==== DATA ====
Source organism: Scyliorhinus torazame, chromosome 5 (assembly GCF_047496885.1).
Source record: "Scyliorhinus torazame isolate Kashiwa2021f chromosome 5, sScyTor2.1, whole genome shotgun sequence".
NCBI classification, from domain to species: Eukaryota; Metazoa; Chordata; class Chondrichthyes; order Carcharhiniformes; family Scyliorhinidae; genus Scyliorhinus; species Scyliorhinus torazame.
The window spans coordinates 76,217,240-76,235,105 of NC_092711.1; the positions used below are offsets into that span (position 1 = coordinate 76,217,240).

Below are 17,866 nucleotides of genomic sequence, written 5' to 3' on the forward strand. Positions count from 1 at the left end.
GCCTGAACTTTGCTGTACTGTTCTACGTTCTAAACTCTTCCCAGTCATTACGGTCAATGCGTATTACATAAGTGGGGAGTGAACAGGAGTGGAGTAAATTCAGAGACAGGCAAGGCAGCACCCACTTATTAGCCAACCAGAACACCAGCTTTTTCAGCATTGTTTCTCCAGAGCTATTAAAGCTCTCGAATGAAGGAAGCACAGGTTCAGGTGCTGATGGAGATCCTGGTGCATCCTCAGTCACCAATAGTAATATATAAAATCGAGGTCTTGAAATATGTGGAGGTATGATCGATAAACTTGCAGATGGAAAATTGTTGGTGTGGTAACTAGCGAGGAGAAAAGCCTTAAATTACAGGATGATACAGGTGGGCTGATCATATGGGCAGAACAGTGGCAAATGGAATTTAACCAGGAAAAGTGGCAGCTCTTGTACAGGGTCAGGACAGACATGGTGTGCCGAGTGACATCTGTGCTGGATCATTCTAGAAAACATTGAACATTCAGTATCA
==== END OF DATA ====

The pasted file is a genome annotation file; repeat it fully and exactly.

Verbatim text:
Source organism: Scyliorhinus torazame, chromosome 5 (assembly GCF_047496885.1).
Source record: "Scyliorhinus torazame isolate Kashiwa2021f chromosome 5, sScyTor2.1, whole genome shotgun sequence".
NCBI classification, from domain to species: Eukaryota; Metazoa; Chordata; class Chondrichthyes; order Carcharhiniformes; family Scyliorhinidae; genus Scyliorhinus; species Scyliorhinus torazame.
The window spans coordinates 76,217,240-76,235,105 of NC_092711.1; the positions used below are offsets into that span (position 1 = coordinate 76,217,240).

Below are 17,866 nucleotides of genomic sequence, written 5' to 3' on the forward strand. Positions count from 1 at the left end.
GCCTGAACTTTGCTGTACTGTTCTACGTTCTAAACTCTTCCCAGTCATTACGGTCAATGCGTATTACATAAGTGGGGAGTGAACAGGAGTGGAGTAAATTCAGAGACAGGCAAGGCAGCACCCACTTATTAGCCAACCAGAACACCAGCTTTTTCAGCATTGTTTCTCCAGAGCTATTAAAGCTCTCGAATGAAGGAAGCACAGGTTCAGGTGCTGATGGAGATCCTGGTGCATCCTCAGTCACCAATAGTAATATATAAAATCGAGGTCTTGAAATATGTGGAGGTATGATCGATAAACTTGCAGATGGAAAATTGTTGGTGTGGTAACTAGCGAGGAGAAAAGCCTTAAATTACAGGATGATACAGGTGGGCTGATCATATGGGCAGAACAGTGGCAAATGGAATTTAACCAGGAAAAGTGGCAGCTCTTGTACAGGGTCAGGACAGACATGGTGTGCCGAGTGACATCTGTGCTGGATCATTCTAGAAAACATTGAACATTCAGTATCA